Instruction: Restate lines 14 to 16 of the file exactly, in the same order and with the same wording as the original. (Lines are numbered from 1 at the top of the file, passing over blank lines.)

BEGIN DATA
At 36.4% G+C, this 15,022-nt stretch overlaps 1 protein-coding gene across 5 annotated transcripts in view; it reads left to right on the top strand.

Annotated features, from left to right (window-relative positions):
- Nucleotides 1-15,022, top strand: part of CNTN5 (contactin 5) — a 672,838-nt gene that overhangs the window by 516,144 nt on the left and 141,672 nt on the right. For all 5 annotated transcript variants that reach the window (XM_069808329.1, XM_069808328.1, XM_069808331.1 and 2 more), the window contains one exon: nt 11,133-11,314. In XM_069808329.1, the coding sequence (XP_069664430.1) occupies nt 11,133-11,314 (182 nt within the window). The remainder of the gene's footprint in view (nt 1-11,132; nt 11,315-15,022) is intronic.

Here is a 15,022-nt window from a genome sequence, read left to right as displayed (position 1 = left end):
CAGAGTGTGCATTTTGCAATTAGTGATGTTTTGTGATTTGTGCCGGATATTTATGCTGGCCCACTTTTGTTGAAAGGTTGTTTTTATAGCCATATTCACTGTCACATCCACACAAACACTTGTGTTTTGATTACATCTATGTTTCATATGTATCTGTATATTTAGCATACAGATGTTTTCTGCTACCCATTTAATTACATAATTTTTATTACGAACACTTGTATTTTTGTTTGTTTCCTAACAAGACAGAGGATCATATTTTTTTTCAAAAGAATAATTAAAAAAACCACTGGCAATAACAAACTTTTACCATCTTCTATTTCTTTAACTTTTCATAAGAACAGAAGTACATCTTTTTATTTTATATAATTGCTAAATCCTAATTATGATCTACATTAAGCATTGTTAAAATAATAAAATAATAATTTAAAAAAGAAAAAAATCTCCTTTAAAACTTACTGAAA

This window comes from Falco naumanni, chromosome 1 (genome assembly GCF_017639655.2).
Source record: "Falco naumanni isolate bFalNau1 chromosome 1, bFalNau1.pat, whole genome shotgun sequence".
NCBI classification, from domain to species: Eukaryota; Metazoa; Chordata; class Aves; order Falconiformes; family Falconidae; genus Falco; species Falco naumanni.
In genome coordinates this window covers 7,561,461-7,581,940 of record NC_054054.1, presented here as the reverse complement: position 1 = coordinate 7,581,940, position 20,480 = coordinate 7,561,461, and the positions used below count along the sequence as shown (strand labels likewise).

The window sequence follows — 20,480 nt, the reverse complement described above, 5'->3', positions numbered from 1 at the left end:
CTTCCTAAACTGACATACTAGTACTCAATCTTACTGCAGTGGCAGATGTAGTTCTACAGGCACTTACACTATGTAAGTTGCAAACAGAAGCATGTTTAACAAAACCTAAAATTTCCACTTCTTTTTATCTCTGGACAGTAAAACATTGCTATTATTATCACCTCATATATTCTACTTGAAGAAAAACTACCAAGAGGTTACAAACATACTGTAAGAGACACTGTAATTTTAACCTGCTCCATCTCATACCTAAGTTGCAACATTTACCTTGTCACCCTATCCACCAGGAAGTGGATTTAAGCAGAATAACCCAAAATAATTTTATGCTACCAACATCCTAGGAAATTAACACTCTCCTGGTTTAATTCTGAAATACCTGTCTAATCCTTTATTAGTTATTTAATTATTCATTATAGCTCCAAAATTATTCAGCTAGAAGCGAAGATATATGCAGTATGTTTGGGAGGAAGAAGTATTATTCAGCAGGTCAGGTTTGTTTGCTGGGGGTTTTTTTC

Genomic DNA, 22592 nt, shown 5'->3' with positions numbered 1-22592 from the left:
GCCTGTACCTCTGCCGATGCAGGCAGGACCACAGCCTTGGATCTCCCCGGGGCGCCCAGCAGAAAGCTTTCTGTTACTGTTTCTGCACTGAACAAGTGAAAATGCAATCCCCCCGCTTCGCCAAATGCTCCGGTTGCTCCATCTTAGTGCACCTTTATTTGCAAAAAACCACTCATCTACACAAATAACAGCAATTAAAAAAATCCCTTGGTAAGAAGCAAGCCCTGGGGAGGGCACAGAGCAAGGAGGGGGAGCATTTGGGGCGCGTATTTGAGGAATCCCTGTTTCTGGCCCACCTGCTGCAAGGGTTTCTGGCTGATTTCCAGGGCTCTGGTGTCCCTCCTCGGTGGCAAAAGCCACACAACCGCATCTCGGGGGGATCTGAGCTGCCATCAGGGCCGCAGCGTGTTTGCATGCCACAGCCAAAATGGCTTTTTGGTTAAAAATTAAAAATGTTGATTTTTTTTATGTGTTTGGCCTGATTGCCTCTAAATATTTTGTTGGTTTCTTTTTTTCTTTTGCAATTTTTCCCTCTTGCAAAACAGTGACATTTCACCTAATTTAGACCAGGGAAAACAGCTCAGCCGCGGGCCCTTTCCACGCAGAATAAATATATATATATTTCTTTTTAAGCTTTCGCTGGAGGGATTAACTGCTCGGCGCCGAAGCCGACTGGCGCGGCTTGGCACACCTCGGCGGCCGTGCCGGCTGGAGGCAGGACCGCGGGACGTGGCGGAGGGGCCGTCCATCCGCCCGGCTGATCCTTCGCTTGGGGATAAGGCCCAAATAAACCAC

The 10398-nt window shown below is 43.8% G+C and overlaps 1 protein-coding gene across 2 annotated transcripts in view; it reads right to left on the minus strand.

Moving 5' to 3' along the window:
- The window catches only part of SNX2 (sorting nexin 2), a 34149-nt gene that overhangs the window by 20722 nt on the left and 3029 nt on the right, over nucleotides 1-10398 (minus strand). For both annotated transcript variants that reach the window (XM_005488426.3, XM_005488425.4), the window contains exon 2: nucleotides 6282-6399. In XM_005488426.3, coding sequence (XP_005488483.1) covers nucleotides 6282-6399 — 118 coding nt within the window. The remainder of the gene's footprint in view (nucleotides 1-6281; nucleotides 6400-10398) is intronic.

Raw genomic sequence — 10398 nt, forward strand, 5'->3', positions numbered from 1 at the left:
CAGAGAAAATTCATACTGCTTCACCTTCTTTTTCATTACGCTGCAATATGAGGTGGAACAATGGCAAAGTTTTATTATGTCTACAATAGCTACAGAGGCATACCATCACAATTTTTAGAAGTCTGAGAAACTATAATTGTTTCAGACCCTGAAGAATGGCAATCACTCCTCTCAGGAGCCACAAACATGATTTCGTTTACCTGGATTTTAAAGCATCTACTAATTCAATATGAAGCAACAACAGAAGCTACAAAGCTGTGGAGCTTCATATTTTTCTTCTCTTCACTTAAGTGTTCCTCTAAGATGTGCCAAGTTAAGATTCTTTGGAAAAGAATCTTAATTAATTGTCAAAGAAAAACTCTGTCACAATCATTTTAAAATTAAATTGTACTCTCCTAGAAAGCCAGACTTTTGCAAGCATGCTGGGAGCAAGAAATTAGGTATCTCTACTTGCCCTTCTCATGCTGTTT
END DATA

The 10398-nt window shown below is 43.8% G+C and overlaps 1 protein-coding gene across 2 annotated transcripts in view; it reads right to left on the minus strand.

Moving 5' to 3' along the window:
- The window catches only part of SNX2 (sorting nexin 2), a 34149-nt gene that overhangs the window by 20722 nt on the left and 3029 nt on the right, over nucleotides 1-10398 (minus strand). For both annotated transcript variants that reach the window (XM_005488426.3, XM_005488425.4), the window contains exon 2: nucleotides 6282-6399. In XM_005488426.3, coding sequence (XP_005488483.1) covers nucleotides 6282-6399 — 118 coding nt within the window. The remainder of the gene's footprint in view (nucleotides 1-6281; nucleotides 6400-10398) is intronic.